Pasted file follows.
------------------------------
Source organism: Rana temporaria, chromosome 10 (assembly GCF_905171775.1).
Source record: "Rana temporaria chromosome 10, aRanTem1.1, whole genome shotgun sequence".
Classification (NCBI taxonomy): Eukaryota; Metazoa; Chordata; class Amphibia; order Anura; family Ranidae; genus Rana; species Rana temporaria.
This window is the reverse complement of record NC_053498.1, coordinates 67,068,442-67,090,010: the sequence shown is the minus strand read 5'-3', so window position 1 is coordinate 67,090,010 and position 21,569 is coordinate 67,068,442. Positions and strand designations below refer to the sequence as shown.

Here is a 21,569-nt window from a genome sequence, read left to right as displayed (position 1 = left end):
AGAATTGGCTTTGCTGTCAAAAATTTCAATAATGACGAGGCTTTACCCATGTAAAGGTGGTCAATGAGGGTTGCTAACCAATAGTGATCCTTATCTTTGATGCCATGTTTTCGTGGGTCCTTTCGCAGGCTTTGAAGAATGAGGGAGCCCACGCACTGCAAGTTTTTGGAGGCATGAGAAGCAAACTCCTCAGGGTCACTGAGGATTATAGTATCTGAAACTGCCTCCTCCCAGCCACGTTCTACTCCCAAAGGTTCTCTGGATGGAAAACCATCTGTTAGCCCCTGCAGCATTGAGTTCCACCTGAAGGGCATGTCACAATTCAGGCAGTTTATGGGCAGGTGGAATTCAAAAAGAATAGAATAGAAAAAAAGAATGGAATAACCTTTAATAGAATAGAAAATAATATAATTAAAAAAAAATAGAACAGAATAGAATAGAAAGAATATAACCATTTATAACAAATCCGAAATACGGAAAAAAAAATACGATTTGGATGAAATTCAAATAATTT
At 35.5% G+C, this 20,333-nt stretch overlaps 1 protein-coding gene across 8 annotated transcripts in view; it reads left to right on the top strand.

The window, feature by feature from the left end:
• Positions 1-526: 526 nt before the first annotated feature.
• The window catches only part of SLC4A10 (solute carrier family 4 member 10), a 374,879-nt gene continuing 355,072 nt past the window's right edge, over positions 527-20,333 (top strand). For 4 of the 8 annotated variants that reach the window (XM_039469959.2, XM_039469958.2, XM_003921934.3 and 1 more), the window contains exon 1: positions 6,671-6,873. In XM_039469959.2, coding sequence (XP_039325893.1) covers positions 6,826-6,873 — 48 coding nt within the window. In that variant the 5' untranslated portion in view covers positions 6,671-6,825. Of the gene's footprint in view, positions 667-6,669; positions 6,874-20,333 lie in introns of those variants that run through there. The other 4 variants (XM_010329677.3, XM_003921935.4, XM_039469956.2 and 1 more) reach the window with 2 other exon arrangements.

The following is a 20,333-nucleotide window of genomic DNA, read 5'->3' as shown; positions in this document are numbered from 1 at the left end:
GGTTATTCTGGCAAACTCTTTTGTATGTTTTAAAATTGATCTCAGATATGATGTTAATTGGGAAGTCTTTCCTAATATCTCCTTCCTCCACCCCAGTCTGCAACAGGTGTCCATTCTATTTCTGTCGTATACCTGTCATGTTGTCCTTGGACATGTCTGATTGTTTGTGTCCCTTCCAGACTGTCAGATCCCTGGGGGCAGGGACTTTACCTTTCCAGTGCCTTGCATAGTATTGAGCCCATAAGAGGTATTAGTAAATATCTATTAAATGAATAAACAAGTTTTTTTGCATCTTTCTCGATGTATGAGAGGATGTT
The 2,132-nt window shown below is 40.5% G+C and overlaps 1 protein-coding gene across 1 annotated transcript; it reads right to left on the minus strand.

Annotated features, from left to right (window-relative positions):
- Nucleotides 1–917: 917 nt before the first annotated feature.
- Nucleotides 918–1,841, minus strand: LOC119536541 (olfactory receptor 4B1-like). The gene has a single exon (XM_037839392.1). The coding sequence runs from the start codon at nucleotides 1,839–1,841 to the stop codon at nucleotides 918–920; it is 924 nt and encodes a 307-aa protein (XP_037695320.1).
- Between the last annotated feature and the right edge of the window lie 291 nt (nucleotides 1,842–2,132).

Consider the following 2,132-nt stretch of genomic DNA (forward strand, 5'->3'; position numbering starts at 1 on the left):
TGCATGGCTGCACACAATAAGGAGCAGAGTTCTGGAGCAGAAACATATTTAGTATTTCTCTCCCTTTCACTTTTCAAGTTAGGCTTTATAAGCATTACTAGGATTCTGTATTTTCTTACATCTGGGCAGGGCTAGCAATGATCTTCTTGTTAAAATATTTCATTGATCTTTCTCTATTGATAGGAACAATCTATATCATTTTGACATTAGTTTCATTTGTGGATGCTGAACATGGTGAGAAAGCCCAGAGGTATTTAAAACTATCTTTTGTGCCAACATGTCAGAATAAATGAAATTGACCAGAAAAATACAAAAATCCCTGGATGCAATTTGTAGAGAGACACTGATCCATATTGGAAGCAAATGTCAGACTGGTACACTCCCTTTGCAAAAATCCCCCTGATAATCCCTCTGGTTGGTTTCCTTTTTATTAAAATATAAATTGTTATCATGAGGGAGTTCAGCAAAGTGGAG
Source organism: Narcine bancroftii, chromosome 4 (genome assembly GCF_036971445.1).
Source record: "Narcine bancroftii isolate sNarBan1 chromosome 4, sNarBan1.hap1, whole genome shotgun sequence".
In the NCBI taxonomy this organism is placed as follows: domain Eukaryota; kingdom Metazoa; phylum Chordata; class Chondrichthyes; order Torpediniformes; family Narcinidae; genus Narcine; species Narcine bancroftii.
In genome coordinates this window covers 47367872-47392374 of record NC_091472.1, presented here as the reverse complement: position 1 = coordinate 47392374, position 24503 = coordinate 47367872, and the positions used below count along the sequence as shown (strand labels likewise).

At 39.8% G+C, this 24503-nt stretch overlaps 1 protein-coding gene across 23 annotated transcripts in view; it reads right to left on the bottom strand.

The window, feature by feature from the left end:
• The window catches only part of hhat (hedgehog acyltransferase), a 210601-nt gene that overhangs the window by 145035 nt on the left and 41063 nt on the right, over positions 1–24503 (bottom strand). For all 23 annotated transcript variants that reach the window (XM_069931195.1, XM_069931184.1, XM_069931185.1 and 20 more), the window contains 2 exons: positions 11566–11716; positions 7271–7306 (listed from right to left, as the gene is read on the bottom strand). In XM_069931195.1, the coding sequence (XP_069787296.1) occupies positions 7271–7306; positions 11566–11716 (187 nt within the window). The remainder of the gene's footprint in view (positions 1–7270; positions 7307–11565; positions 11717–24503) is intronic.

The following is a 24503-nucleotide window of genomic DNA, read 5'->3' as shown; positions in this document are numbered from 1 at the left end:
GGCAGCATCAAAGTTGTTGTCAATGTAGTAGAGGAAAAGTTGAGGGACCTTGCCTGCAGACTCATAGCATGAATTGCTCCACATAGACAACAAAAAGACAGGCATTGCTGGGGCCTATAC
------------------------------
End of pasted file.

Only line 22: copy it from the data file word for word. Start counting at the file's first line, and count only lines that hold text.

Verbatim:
In the NCBI taxonomy this organism is placed as follows: domain Eukaryota; kingdom Metazoa; phylum Chordata; class Chondrichthyes; order Torpediniformes; family Narcinidae; genus Narcine; species Narcine bancroftii.